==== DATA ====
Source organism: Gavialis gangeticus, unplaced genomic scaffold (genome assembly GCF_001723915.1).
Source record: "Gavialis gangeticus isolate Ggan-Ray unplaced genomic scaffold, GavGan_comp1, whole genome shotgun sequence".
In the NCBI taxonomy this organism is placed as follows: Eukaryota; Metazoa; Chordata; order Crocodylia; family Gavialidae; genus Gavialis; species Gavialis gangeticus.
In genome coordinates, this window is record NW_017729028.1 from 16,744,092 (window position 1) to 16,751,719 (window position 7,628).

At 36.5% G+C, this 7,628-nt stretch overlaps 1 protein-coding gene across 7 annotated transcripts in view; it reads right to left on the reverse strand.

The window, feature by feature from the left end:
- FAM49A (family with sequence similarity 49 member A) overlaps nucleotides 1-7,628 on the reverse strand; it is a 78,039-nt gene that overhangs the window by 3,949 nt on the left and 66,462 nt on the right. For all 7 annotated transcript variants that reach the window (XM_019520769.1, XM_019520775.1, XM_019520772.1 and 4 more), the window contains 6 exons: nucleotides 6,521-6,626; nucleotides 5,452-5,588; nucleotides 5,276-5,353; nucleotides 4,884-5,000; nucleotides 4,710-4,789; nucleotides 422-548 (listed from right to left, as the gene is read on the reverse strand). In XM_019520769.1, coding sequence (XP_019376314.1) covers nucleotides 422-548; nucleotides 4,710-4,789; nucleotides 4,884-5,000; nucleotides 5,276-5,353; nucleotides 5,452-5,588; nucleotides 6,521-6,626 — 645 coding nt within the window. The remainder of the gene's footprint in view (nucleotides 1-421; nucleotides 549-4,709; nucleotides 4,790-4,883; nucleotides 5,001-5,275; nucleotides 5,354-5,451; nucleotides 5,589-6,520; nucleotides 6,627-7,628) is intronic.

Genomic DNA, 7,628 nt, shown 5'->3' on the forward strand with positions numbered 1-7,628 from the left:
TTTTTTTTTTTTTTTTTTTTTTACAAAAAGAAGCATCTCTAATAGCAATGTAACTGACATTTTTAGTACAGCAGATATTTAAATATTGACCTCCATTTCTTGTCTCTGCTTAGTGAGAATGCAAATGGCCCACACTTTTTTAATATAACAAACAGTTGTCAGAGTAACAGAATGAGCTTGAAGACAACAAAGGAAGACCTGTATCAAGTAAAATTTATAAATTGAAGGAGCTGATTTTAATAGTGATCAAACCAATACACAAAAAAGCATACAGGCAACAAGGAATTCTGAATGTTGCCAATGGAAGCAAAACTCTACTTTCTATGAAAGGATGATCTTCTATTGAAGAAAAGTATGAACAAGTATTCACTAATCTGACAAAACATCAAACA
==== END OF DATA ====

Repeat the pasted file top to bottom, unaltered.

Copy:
Source organism: Gavialis gangeticus, unplaced genomic scaffold (genome assembly GCF_001723915.1).
Source record: "Gavialis gangeticus isolate Ggan-Ray unplaced genomic scaffold, GavGan_comp1, whole genome shotgun sequence".
In the NCBI taxonomy this organism is placed as follows: Eukaryota; Metazoa; Chordata; order Crocodylia; family Gavialidae; genus Gavialis; species Gavialis gangeticus.
In genome coordinates, this window is record NW_017729028.1 from 16,744,092 (window position 1) to 16,751,719 (window position 7,628).

At 36.5% G+C, this 7,628-nt stretch overlaps 1 protein-coding gene across 7 annotated transcripts in view; it reads right to left on the reverse strand.

The window, feature by feature from the left end:
- FAM49A (family with sequence similarity 49 member A) overlaps nucleotides 1-7,628 on the reverse strand; it is a 78,039-nt gene that overhangs the window by 3,949 nt on the left and 66,462 nt on the right. For all 7 annotated transcript variants that reach the window (XM_019520769.1, XM_019520775.1, XM_019520772.1 and 4 more), the window contains 6 exons: nucleotides 6,521-6,626; nucleotides 5,452-5,588; nucleotides 5,276-5,353; nucleotides 4,884-5,000; nucleotides 4,710-4,789; nucleotides 422-548 (listed from right to left, as the gene is read on the reverse strand). In XM_019520769.1, coding sequence (XP_019376314.1) covers nucleotides 422-548; nucleotides 4,710-4,789; nucleotides 4,884-5,000; nucleotides 5,276-5,353; nucleotides 5,452-5,588; nucleotides 6,521-6,626 — 645 coding nt within the window. The remainder of the gene's footprint in view (nucleotides 1-421; nucleotides 549-4,709; nucleotides 4,790-4,883; nucleotides 5,001-5,275; nucleotides 5,354-5,451; nucleotides 5,589-6,520; nucleotides 6,627-7,628) is intronic.

Genomic DNA, 7,628 nt, shown 5'->3' on the forward strand with positions numbered 1-7,628 from the left:
TTTTTTTTTTTTTTTTTTTTTTACAAAAAGAAGCATCTCTAATAGCAATGTAACTGACATTTTTAGTACAGCAGATATTTAAATATTGACCTCCATTTCTTGTCTCTGCTTAGTGAGAATGCAAATGGCCCACACTTTTTTAATATAACAAACAGTTGTCAGAGTAACAGAATGAGCTTGAAGACAACAAAGGAAGACCTGTATCAAGTAAAATTTATAAATTGAAGGAGCTGATTTTAATAGTGATCAAACCAATACACAAAAAAGCATACAGGCAACAAGGAATTCTGAATGTTGCCAATGGAAGCAAAACTCTACTTTCTATGAAAGGATGATCTTCTATTGAAGAAAAGTATGAACAAGTATTCACTAATCTGACAAAACATCAAACA